Civil rights leaders are shaking their heads and demanding justice this week after a jury verdict once again appeared to let the killer of a young Black man off the hook.
Michael Dunn could actually face decades in prison as he was found guilty of three counts of attempted murder and one count of firing into an occupied vehicle. But, because the Jacksonville, Fla. jury did not reach a verdict on a charge of first degree murder of 17-year-old Jordan Davis, prompting a mistrial on that charge, rights leaders across the country are crying foul.
"We are deeply disappointed by the verdict in the case of Michael Dunn. Though he was convicted for attempted murder and shooting into the car, the value of Jordan Davis’ life was not addressed in this verdict," says the Rev. Al Sharpton, president of the National Action Network. "The mistrial further sends a chilling effect to parents in the 23 states that have the Stand Your Ground law or laws similar."
The case stems from the 2012 shooting of four Black teens in an SUV after Dunn, who is White, complained they were playing their music too loud outside a Jacksonville convenience store.
After 30 hours of deliberation over the course of four days, the diverse 12-member jury found Dunn guilty on every count, except the first degree murder. Several questions from the jury during deliberations indicated they were split on a decision. They had asked Judge Russell L. Healey whether they can decide a verdict on some counts without deciding on others, As a result, Dunn, 47, was only convicted of attempted murder of Tevin Thompson, Leland Brunson, and Tommy Storns, the three teens in the car with Jordan, but not of the murder of Jordan.
Prosecutors indicate they will retry Dunn on the murder charge, but civil rights leaders say more sweeping action is also needed, such as the abolition or amendment of the so-called "Stand Your Ground" self-defense laws. Dunn used the infamous "Stand Your Ground" defense that became well known in the controversial acquittal of George Zimmerman in the killing of 17-year-old Trayvon Martin of Sanford, Fla.
"This is clearly a continuation of the injustice we saw with Trayvon Martin, and it will only stop if we stand up now. We demand a retrial, and strongly urge Attorney General Eric Holder to bring justice in this case and investigate how ‘Shoot First’ laws shield those who commit hate crimes," says Rashad Robinson, executive director of ColorOfChange.org. "All too often, young Black men across this country are the targets of violence, a tragic fact fueled by stereotypical media portrayals that create inaccurate perceptions of Black men and boys."
Dunn, who took the stand in his own defense, claimed that he feared for his life because he thought the four teens had a gun when he opened fire upon them, shooting 10 times and hitting the vehicle nine times. No gun was ever found in association with the teens. The case was racially charged given that Dunn is White and also because his fiancé testified that he commented, "I hate that thug music," as they pulled into the parking lot where the shooting occurred.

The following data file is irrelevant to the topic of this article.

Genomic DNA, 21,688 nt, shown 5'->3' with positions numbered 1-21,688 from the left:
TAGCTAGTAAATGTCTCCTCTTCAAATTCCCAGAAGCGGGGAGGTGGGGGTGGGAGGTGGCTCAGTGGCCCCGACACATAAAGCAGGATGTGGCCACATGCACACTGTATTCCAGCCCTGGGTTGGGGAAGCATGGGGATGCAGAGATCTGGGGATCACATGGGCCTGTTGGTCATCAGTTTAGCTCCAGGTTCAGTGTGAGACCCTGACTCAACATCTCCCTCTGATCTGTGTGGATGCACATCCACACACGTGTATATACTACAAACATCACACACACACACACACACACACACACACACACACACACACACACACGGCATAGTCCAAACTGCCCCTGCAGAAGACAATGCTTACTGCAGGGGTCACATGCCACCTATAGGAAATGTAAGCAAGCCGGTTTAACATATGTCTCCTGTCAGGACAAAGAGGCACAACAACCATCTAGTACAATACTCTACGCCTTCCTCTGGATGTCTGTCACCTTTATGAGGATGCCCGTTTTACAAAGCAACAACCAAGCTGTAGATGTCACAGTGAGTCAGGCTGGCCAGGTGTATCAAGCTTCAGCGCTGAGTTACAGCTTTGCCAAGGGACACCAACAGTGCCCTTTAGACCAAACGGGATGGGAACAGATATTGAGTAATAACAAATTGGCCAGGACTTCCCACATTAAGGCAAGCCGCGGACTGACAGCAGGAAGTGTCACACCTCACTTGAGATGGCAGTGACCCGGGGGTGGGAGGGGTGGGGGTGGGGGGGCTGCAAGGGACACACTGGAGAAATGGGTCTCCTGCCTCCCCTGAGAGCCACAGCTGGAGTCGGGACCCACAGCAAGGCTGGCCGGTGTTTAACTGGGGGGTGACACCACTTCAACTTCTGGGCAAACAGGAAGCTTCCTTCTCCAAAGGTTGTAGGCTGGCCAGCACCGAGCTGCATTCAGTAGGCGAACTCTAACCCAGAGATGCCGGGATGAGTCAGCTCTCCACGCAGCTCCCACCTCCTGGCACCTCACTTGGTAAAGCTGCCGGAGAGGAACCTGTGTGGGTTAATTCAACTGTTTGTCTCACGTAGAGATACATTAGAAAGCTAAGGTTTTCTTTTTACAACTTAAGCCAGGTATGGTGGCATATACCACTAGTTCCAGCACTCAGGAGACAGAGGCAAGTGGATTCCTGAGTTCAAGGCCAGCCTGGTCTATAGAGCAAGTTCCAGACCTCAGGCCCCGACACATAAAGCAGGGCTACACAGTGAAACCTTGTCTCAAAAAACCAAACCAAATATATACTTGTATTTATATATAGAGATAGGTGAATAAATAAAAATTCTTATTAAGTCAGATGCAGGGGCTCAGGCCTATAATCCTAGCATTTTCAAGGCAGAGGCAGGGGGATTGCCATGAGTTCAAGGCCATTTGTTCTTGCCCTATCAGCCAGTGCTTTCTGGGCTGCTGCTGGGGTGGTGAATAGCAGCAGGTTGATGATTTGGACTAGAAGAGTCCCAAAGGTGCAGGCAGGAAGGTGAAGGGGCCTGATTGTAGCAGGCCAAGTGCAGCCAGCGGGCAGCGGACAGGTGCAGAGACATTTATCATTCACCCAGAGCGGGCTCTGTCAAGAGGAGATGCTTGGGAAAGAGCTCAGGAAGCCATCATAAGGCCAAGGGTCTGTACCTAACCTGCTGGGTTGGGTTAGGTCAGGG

Testimony in the trial harkened back to the initial comment by Zimmerman to a 911 operator that the unarmed Martin, carrying a bag of Skittles and a can of ice tea, was "up to no good". Zimmerman successfully used the "Stand Your Ground" defense despite the fact that he followed Martin even after the 911 operator cautioned against it.
"This case is a perfect example of how stand your ground laws are illogical and often lead to tragic outcomes, especially to people of color who often end up on the wrong side of the weapon," stated Dr. Niaz Kasravi, NAACP Criminal justice director in a statement. "To help prevent future tragedies such as the death of Jordan Davis, we must repeal stand your grounds laws and bring back common sense self-defense policies in every state across this country."
Over and above the legalities of the case, the battle against the perception that young Black males are fair game for shooting and killing is an uphill one for civil rights leaders. And as long as "Stand Your Ground" laws give shooters an out, this kind of stereotyping will prevail, some contend. Still others see the lesser convictions as a good start for justice.
"Young, Black men are not thugs or suspicious by definition," said Florida NAACP President Adora Obi Nweze, "And this important verdict reconfirms that those who commit crimes based on those misplaced preconceptions will not go unpunished."
All indications are that the Dunn verdict has sparked the escalation of the fight against "Stand Your Ground" laws. Sharpton indicates protests may be planned.
"It requires the Civil Rights community to head into Florida, which is now ground zero for a National fight to change that law," he states. "From Trayvon Martin to Jordan Davis enough is enough."